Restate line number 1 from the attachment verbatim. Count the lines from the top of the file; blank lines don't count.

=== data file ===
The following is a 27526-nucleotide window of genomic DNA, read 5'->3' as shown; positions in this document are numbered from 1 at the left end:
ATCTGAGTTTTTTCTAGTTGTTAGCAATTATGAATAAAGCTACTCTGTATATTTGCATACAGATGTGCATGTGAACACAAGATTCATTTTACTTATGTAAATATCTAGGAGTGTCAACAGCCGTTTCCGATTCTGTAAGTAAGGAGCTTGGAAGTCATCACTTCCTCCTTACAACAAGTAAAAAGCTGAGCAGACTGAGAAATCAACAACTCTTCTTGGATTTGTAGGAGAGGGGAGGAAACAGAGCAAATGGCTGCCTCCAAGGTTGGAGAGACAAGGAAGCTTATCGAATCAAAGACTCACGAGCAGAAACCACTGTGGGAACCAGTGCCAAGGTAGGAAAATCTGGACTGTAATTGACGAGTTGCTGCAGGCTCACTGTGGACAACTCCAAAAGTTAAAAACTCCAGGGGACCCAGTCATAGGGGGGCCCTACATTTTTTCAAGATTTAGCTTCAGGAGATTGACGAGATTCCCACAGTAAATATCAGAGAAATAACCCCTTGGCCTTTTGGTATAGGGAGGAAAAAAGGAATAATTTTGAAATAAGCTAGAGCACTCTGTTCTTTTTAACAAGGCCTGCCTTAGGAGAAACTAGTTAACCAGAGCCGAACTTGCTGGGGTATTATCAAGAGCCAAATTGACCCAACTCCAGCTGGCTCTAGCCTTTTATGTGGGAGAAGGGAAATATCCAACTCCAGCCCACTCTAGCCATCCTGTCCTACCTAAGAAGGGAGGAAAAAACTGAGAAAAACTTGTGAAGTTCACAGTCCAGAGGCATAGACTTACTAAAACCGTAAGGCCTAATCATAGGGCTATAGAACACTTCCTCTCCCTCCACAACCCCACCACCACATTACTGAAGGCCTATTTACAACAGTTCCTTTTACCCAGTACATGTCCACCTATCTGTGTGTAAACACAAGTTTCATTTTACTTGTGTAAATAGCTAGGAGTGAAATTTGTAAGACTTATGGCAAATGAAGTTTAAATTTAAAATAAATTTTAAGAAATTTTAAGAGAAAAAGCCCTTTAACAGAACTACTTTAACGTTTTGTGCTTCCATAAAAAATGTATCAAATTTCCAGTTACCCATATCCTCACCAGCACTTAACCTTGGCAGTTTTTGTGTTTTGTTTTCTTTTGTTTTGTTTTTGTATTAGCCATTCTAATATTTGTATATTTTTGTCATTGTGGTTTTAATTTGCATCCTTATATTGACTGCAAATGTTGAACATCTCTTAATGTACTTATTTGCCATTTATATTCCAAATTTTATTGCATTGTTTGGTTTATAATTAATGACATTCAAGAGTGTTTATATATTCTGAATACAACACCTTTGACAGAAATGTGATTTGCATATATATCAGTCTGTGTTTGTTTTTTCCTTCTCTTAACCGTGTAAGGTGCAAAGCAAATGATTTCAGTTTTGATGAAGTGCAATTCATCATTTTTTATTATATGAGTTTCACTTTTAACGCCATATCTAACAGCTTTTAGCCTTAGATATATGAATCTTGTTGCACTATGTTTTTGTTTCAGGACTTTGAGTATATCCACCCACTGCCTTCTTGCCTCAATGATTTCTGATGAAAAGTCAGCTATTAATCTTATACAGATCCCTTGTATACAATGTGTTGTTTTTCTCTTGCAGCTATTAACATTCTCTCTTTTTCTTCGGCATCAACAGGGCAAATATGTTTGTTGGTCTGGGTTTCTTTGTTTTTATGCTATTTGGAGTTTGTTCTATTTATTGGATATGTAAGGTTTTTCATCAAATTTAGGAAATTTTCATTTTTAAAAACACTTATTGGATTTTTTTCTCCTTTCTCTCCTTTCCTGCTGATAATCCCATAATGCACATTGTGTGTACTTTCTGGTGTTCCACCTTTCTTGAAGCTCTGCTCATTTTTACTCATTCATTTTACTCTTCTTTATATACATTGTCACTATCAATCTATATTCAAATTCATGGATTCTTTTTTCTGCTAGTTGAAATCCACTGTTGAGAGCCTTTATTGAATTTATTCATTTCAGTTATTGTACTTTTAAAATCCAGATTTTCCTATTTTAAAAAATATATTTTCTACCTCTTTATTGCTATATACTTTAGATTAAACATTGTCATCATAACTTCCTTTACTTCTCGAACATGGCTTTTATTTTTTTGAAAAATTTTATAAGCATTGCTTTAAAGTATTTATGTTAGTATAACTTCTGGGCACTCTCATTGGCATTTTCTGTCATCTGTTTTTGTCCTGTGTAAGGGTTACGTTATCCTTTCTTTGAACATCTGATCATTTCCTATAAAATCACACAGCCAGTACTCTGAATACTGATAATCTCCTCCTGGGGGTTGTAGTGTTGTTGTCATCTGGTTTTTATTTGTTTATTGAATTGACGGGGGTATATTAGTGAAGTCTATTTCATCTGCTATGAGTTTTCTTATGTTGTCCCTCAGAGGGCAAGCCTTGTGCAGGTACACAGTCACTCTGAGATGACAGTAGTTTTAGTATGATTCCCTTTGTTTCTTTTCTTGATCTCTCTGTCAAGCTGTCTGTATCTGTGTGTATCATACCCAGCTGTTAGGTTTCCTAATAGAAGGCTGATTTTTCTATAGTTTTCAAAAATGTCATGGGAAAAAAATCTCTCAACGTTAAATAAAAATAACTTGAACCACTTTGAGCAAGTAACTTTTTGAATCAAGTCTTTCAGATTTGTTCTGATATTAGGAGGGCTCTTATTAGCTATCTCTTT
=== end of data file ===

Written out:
The following is a 27526-nucleotide window of genomic DNA, read 5'->3' as shown; positions in this document are numbered from 1 at the left end: